Melting the snow, and our city

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Melting the snow, and our city

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Snow is a nuisance in the city. There are piles of snow on every street, but no snowmen, no snowball fights and no winter atmosphere. There are just piles of snow that have frozen before melting completely to change into ash-colored waste. “Snow is alive [...]/For souls and bodies that have forgotten death/ Snow stays alive throughout the night,” writes Kim Soo-young in “Snow.” But perhaps to a cleaner in a concrete forest, “In front of accumulating snow/ My heart is dark” (Go Eun, “Snowy Road”).

The real star of the heaviest snowfall in a century is calcium chloride, a chemical that absorbs 14 times its weight in moisture. When sprayed on snow, it absorbs the water, and the heat from this reaction melts the surrounding snow. Snow that has melted into water because of calcium chloride has to be cooled to minus 54.9 degrees Celsius (minus 66.8 Fahrenheit) before it freezes again, which is why the roads aren’t covered in ice despite this cold snap.

In Korea, calcium chloride was first produced in 1968 by Dong Yang Chemical Co. You may remember the company, which was Korea’s exclusive producer of soda ash, from “Daehan News” propaganda newsreels, where it was used as a symbol of the chemical industry. Soda ash is a very valuable product with many uses, from artificial seasonings to glass, soap and gunpowder. Calcium chloride is a byproduct created in the process of producing soda ash. It was first used to melt ice here on Dec. 10, 1969, when it was sprayed on roads near Samgakji and at the start of the Cheonggye Stream overpass after four centimeters (1.6 inches) of snow fell on Seoul.

Calcium chloride first entered the home in 1984, when the “Water Drinking Hippopotamus” was launched, providing homemakers relief from humidity indoors during monsoon season. Recently, a new expression has appeared, “money-drinking hippopotamus,” in reference to the low birthrate’s effect on tax burdens.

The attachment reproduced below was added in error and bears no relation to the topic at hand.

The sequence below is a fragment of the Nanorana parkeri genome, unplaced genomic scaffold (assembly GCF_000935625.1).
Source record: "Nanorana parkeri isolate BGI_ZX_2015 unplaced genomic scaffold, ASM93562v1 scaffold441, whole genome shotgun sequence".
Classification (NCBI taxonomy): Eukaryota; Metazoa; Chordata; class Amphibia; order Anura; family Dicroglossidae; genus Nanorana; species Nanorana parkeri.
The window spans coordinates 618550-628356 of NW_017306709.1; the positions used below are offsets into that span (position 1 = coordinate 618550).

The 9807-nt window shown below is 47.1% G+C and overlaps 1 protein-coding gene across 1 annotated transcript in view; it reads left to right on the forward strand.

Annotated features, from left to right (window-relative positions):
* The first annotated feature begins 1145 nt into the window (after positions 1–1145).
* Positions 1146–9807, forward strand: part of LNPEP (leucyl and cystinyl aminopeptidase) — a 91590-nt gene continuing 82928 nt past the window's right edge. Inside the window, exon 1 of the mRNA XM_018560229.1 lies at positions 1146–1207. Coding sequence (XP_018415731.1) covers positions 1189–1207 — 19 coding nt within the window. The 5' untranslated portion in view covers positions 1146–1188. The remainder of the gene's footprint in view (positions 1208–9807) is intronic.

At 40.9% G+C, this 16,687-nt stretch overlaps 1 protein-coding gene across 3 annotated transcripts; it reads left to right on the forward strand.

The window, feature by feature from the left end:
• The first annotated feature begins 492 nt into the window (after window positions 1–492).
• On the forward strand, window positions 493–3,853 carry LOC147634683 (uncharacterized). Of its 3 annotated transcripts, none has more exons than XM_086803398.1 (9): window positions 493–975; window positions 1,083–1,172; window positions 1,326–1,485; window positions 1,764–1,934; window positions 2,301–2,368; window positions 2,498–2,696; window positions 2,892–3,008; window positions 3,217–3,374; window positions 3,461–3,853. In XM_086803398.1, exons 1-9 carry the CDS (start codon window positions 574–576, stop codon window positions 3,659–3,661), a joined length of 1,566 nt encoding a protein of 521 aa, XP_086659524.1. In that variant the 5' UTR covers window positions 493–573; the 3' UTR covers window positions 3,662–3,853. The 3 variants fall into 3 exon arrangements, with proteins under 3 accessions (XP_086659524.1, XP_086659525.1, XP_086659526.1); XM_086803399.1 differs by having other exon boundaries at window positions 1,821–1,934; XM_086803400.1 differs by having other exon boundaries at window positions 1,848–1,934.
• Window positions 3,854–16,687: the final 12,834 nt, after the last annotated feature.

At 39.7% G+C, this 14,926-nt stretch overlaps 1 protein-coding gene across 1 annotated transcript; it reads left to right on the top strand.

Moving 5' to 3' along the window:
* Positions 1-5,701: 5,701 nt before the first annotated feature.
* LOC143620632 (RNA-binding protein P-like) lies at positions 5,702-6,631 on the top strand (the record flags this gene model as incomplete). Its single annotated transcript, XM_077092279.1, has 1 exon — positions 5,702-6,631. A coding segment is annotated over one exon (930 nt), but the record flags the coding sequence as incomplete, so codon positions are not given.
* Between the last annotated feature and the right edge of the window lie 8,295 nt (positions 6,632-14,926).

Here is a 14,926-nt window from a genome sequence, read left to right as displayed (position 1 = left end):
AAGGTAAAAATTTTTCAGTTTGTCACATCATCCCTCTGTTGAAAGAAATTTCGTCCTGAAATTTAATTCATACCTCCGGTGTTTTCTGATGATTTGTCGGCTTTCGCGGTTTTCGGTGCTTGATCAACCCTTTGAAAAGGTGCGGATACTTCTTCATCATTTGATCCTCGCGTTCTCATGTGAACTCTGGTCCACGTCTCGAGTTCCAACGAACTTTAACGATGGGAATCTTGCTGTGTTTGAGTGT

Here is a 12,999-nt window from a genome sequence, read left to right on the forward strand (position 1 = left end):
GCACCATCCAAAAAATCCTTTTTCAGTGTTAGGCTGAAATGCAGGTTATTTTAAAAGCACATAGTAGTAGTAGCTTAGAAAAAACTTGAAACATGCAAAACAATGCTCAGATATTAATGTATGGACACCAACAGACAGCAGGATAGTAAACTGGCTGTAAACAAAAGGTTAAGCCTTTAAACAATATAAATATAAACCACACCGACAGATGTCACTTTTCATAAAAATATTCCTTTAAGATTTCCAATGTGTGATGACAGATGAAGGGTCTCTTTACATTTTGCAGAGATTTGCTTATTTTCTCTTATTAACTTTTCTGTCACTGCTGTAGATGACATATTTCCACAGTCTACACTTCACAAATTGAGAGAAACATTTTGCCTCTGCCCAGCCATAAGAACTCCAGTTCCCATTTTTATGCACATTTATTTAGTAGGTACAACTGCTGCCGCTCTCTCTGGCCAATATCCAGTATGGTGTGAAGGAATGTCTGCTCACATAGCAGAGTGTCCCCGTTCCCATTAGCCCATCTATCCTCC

Though it may melt snow, calcium chloride is also 1.3 times more corrosive than salt. It was even blamed for the collapse of Seongsu Bridge in 1995. Around eight tons of calcium chloride had been sprayed there each year to melt snow, and apparently it rapidly corroded the bridge’s joints. Around 100 ginkgo trees along Tongil-ro also turned brown because of calcium chloride, which sucked up their nutrients and moisture and increased the salinity of the soil.

If you think about it, a shovel and broom are the best tools for cleaning up snow. You just have to shovel it off to one side and wait for the sun to melt it. Making snowmen is another method. “The entire body of a snowman is his heart/ It is a man made by putting a small heart on top of a big heart/ This is why it melts so fast/ This is why it leaves no trace,” writes Kwon Hyuk-woong in “Snowman.” Yet why do we have to rush in melting the snow? There is just one month left until the first day of spring.

*The writer is an editorial writer of the Joong-Ang Ilbo.


By Park Jong-kwon
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